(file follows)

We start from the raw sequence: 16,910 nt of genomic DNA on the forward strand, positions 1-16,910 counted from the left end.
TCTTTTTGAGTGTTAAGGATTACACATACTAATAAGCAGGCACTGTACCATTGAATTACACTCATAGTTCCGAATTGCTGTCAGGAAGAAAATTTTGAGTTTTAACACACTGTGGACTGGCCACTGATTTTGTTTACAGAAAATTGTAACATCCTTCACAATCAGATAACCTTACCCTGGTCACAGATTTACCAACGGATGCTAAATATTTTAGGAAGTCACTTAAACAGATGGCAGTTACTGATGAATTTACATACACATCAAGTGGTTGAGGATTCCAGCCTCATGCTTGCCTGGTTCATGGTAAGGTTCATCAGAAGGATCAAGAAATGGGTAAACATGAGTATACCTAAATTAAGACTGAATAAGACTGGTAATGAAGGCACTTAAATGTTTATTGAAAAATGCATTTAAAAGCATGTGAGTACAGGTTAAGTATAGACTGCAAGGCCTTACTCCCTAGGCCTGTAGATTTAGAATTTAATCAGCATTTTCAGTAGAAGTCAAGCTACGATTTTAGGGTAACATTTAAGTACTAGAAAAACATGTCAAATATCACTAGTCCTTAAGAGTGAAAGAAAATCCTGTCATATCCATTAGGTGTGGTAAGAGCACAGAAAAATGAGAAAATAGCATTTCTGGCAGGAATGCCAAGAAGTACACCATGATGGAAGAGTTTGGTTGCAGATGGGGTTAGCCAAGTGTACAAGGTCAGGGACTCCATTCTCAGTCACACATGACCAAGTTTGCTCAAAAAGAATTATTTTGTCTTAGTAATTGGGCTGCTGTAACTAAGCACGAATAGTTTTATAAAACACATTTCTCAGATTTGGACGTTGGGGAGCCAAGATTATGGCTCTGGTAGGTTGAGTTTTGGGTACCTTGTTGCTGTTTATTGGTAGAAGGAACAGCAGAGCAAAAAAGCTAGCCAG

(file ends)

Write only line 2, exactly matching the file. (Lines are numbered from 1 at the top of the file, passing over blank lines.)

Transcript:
TCTTTTTGAGTGTTAAGGATTACACATACTAATAAGCAGGCACTGTACCATTGAATTACACTCATAGTTCCGAATTGCTGTCAGGAAGAAAATTTTGAGTTTTAACACACTGTGGACTGGCCACTGATTTTGTTTACAGAAAATTGTAACATCCTTCACAATCAGATAACCTTACCCTGGTCACAGATTTACCAACGGATGCTAAATATTTTAGGAAGTCACTTAAACAGATGGCAGTTACTGATGAATTTACATACACATCAAGTGGTTGAGGATTCCAGCCTCATGCTTGCCTGGTTCATGGTAAGGTTCATCAGAAGGATCAAGAAATGGGTAAACATGAGTATACCTAAATTAAGACTGAATAAGACTGGTAATGAAGGCACTTAAATGTTTATTGAAAAATGCATTTAAAAGCATGTGAGTACAGGTTAAGTATAGACTGCAAGGCCTTACTCCCTAGGCCTGTAGATTTAGAATTTAATCAGCATTTTCAGTAGAAGTCAAGCTACGATTTTAGGGTAACATTTAAGTACTAGAAAAACATGTCAAATATCACTAGTCCTTAAGAGTGAAAGAAAATCCTGTCATATCCATTAGGTGTGGTAAGAGCACAGAAAAATGAGAAAATAGCATTTCTGGCAGGAATGCCAAGAAGTACACCATGATGGAAGAGTTTGGTTGCAGATGGGGTTAGCCAAGTGTACAAGGTCAGGGACTCCATTCTCAGTCACACATGACCAAGTTTGCTCAAAAAGAATTATTTTGTCTTAGTAATTGGGCTGCTGTAACTAAGCACGAATAGTTTTATAAAACACATTTCTCAGATTTGGACGTTGGGGAGCCAAGATTATGGCTCTGGTAGGTTGAGTTTTGGGTACCTTGTTGCTGTTTATTGGTAGAAGGAACAGCAGAGCAAAAAAGCTAGCCAG